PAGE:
Women of Substance





To be King or not to be King -- that is the question.

from maafanta archives By Foday Samateh

We are supposed to believe that a brazen plot of power-grab concocted in the State House in Banjul is a yearning call of a grateful nation on their benevolent President to accept the crown of a benign King. That the district chiefs and other trumpeters of sanctioned views of the officialdom are representative voices of the public, and not the slobbering minions and surrogates canvassing and contriving to dupe the unsuspecting nation into endorsing a sacrilege against the Republic by turning it into a kingdom to crown the president a monarch.The reaction of many pro-democracy advocates inured to the bizarre pranks and stunts of the charlatan in the Office of  the President has been more resignation than outrage. They shrugged and said: He is already a king as an absolute ruler. Nothing significant would change when he makes it official. While this conclusion appears to be a realistic assessment of the situation in The Gambia, it is erroneous and shortsighted, a stillborn of superficial analysis. There is a vast valley between an absolute monarch and an absolute dictator, as Thomas Paine says: “Judas is much known as John, yet history ascribes their fame to very different actions.” The word is legitimacy.A dictator is always a usurper of power, desecrator of Constitution, violator of laws, atheist to democracy, highwayman of freedoms, rights and liberties. An ignoble character through and through. Except in rare cases, a king doesn’t come across as such. He doesn’t need to. He is the sovereign; the giver of laws to the nation under his charge and at the mercy of his whims and caprice. (I won’t bother making distinctions about a constitutional monarch. No one, I presume, is under any illusion that Yahya Jammeh will ever be a constitutional monarch when he is so dismissive and recalcitrant of being a constitutional president.)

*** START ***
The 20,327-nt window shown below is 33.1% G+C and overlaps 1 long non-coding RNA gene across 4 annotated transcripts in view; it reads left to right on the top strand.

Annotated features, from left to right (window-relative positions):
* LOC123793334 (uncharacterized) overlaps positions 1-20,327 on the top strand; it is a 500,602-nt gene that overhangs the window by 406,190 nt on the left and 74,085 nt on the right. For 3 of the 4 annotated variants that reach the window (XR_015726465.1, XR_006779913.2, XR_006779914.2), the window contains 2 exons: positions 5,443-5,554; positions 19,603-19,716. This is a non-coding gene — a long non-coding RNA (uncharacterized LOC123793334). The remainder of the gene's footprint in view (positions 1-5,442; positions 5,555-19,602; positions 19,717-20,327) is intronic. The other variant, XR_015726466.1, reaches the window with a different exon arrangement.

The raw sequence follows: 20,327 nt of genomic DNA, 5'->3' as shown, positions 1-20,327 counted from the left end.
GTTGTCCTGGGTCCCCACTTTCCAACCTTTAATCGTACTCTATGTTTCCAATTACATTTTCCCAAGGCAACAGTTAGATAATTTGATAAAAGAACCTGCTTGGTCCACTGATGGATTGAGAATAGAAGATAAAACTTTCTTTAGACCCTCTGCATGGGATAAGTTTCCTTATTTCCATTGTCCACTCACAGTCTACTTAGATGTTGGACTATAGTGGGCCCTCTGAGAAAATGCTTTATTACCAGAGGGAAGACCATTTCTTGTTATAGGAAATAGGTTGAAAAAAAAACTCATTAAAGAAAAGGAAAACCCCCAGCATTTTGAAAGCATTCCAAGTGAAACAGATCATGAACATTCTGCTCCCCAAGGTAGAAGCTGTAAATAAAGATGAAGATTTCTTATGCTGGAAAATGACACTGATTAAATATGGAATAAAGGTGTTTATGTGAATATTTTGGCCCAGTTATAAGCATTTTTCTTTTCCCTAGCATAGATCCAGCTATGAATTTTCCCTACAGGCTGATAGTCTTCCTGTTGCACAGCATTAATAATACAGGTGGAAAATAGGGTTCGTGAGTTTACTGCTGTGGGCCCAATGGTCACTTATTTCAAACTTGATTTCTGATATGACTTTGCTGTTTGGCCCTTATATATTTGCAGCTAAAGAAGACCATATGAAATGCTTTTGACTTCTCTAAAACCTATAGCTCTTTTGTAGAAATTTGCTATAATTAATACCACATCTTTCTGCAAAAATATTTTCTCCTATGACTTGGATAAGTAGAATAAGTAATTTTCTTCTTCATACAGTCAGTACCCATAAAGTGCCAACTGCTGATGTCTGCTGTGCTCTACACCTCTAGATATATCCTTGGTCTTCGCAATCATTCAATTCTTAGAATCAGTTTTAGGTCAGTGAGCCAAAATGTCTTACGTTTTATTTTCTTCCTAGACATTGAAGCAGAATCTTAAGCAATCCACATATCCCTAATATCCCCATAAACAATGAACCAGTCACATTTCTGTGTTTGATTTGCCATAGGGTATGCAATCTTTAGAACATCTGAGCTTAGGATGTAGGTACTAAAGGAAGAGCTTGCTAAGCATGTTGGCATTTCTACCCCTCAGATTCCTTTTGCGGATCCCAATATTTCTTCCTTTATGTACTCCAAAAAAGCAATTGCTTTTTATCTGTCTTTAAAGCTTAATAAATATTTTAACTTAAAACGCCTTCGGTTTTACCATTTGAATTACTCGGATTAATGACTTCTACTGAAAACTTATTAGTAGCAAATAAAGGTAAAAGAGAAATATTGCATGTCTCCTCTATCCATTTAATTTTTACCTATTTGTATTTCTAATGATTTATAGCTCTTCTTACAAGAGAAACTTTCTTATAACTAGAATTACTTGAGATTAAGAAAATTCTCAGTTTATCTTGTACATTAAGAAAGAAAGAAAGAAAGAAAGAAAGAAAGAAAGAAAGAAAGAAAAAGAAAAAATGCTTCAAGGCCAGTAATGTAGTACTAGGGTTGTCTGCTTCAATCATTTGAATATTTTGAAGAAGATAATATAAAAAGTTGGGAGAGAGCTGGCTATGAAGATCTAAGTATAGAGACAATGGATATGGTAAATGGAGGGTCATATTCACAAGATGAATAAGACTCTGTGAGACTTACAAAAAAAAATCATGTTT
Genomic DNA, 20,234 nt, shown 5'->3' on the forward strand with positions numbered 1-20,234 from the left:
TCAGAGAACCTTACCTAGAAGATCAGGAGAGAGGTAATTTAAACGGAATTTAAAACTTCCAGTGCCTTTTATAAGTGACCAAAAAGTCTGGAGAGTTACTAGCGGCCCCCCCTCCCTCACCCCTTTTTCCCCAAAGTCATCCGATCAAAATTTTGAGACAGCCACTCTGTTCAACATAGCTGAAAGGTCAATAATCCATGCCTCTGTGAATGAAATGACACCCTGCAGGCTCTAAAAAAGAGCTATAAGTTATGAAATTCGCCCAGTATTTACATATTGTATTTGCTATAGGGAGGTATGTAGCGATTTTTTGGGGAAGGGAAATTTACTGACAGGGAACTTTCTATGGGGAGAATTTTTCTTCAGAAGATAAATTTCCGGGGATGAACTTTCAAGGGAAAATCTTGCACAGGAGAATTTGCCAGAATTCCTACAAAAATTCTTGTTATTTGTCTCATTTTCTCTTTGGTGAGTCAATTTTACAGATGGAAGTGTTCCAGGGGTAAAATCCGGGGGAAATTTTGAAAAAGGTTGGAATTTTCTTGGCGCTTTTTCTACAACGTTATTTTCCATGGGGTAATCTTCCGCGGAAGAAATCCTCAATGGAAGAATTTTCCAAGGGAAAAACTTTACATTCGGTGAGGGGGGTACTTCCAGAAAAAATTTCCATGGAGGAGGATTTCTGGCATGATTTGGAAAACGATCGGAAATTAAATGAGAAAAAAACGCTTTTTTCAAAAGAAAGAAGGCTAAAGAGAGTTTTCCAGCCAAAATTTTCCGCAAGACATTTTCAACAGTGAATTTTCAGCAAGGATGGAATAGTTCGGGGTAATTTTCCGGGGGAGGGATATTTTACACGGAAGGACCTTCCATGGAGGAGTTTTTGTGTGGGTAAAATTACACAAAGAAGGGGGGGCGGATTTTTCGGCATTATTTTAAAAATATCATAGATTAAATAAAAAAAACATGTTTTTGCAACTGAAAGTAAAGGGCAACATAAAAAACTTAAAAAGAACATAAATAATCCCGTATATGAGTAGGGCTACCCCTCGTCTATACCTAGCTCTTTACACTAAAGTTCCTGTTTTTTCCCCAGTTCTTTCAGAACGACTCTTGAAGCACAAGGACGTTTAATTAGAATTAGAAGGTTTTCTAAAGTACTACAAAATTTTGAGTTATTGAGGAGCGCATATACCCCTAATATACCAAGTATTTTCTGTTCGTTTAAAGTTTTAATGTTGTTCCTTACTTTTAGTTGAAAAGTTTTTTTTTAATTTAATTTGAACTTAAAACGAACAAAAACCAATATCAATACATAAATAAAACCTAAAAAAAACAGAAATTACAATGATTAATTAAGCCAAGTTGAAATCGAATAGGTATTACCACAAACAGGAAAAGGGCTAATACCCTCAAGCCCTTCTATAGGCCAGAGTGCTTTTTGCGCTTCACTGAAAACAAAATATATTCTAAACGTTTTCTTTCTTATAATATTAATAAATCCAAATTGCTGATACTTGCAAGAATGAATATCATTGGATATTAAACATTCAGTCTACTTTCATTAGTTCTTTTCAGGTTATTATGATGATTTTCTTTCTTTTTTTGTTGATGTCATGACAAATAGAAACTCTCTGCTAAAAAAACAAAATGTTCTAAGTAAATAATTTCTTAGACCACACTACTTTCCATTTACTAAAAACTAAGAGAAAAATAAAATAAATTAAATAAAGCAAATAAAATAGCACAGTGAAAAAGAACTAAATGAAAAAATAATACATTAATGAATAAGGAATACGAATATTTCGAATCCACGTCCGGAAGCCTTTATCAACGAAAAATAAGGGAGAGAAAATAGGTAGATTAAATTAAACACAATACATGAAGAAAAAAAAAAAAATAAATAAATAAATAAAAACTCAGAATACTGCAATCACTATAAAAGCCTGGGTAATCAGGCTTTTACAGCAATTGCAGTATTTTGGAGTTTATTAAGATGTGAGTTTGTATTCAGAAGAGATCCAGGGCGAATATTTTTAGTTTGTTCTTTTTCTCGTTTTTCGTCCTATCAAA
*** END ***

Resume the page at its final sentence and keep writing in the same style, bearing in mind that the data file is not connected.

The only good thing one can said about a dictatorial president is that however callous and brutal he is, he has to submit to elections. And however fraudulent the process or repressive the atmospherics are, there is still a sliver of chance the opposition may coalesce around a strong force and the people may summon just enough courage by voting for change. With a king, there is no such chance for peaceful change, because there are no elections for the throne. Once the sovereign wears the crown and clutches his scepter in a coronation marked with pomp and circumstance, that’s it. His rule is for life. Absent any uprising, the nation must put up or shut up. His demise also deprives the nation all say in picking his successor. The crown prince or princess takes over as the next absolute ruler. Thus, the hereditary law is established. No other Gambian but the descendant of Yahya Jammeh can occupy the highest office in the land until that